The government knows that the digital sector is one of the UK’s most important sectors. It contributed £151 billion to the economy in 2019 and employs more than 2 million people. With this in mind, the UK government is consulting on its Plan for Digital Regulation, which sets out a “new, ground-breaking approach to the way tech is governed in the UK”. The Plan explains how the government wishes to drive a proportionate and agile regulatory approach, removing unnecessary burdens and offering clarity and confidence to businesses and consumers. The government also wants to encourage innovation and to use tech as an engine for growth so as to create thriving markets that cement the UK’s position as the tech capital of Europe. A tricky tightrope to walk, to say the least.
This Plan starts the conversation as to how the UK will promote innovation yet protect consumers and society. In doing so, it builds on the government’s Ten Tech Priorities, particularly the ambition to keep the UK safe and secure online, to fuel a new era of start-ups and scale-ups, and to lead the global conversation on tech.
The Plan has three key objectives:
Actively promote innovation: digital technologies and their applications drive innovation across every part of the UK economy. The government will seek to remove unnecessary regulation. Where it judges that intervention is necessary, it will first consider non-regulatory measures such as technical standards to reduce burdens. Where regulation is needed, it will be outcomes-focused, backed by evidence and consider the impact on innovation.
Achieve forward-looking and coherent outcomes: the fast-moving, cross-cutting nature of digital technologies means that previously distinct regulatory regimes will become increasingly interconnected - for example in digital content, competition law and data protection are colliding. As the landscape develops apace, policymakers expect to ensure that new regulation minimises contradictions, undue burdens, and overlaps/gaps with existing frameworks. Regulatory interventions will address underlying drivers of harm rather than symptoms, and new regulation will be designed with a clear understanding of the links to the wider regulatory regime and its goals. Regulators intend to take a collaborative approach through engagement with businesses and other regulators, as well as facilitating tests of new business models, products and approaches.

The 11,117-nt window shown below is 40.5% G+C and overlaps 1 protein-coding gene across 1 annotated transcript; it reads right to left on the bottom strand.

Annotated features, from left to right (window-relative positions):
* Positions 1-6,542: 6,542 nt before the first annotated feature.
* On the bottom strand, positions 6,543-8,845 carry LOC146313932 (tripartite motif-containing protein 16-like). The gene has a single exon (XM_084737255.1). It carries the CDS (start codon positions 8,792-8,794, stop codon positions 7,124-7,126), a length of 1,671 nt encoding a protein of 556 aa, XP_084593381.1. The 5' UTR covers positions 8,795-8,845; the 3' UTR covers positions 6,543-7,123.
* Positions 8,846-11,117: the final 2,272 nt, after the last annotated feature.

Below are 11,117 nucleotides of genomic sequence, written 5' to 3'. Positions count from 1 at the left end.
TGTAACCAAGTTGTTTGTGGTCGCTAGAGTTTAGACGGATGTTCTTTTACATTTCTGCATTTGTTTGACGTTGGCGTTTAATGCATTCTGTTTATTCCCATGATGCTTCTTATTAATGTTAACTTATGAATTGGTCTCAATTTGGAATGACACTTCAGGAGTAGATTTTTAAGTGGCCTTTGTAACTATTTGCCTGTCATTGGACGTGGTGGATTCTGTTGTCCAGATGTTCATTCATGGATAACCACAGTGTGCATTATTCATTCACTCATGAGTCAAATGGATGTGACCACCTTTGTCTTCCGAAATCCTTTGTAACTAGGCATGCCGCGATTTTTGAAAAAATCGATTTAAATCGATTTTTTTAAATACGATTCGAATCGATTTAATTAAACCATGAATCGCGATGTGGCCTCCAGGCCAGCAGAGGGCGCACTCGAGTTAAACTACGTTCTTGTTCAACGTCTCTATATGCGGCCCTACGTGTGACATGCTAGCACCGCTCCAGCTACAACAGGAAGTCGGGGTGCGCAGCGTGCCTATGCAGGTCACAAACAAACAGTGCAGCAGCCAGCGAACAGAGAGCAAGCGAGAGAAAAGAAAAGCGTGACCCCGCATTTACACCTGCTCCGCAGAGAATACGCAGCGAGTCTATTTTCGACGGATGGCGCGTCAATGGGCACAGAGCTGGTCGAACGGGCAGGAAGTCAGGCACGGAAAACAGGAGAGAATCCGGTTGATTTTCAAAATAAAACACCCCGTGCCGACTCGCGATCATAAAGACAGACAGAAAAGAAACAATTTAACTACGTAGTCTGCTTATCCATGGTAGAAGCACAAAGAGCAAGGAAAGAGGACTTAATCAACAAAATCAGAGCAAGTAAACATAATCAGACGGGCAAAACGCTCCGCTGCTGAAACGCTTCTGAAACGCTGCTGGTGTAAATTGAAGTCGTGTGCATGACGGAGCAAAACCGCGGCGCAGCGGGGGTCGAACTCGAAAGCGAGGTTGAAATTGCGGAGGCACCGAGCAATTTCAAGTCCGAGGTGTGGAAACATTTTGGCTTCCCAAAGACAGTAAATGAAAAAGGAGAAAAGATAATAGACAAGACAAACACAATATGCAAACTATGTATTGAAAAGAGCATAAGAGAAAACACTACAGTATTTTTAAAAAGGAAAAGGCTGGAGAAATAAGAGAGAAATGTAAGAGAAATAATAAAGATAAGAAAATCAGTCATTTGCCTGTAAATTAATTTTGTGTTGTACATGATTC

Exploit opportunities and address challenges in the international arena: digital technologies present global solutions and problems in a way rarely seen in other sectors. The UK’s international commitments and domestic regulation heavily influence and shape each other. Therefore, the government says that policymakers will keep in mind international obligations, potential future agreements, and the impact of regulations and standards developed overseas. This includes consideration of how digital technical standards can support domestic rulemaking as a complement or alternative to regulation, and how they can facilitate international interoperability.
The government mentions its work on Online Harms and the CMA’s Digital Markets Unit, and significantly, talks of a new approach for regulating data protection, saying that it wants a regime that supports a world-leading digital economy and society whilst underpinned by the trustworthy use of data. It aims to publish a plan for a pro-growth data regime that builds on its priorities and underpins trust in the responsible use of data, as well as a consultation on the establishment of a new pro-competition regime that will drive innovation and growth across digital markets. The government may not have much leeway to diverge from GDPR in the light of the EU’s recent data adequacy decision which demands that UK privacy laws remain consistent those of Europe. And last, but by no means least, we can expect a consultation on online advertising regulation later this year.
Balancing the promotion of innovative growth versus protection of users and society is a tricky tightrope to walk, and there are economic headwinds ahead. A helping hand from the Treasury in respect of innovation and IP related grants, tax credits, lower corporation tax, and investor tax reliefs would no doubt help to ensure that the tightrope is at least pointing in the right direction, but the Treasury is, I fear, walking its own tightrope.
The consultation on the Digital Plan ends on 28 September 2021.
Digital businesses are operating in many cases without appropriate guardrails - the existing rules and norms which have guided business activity were in many cases not designed for modern technologies and business models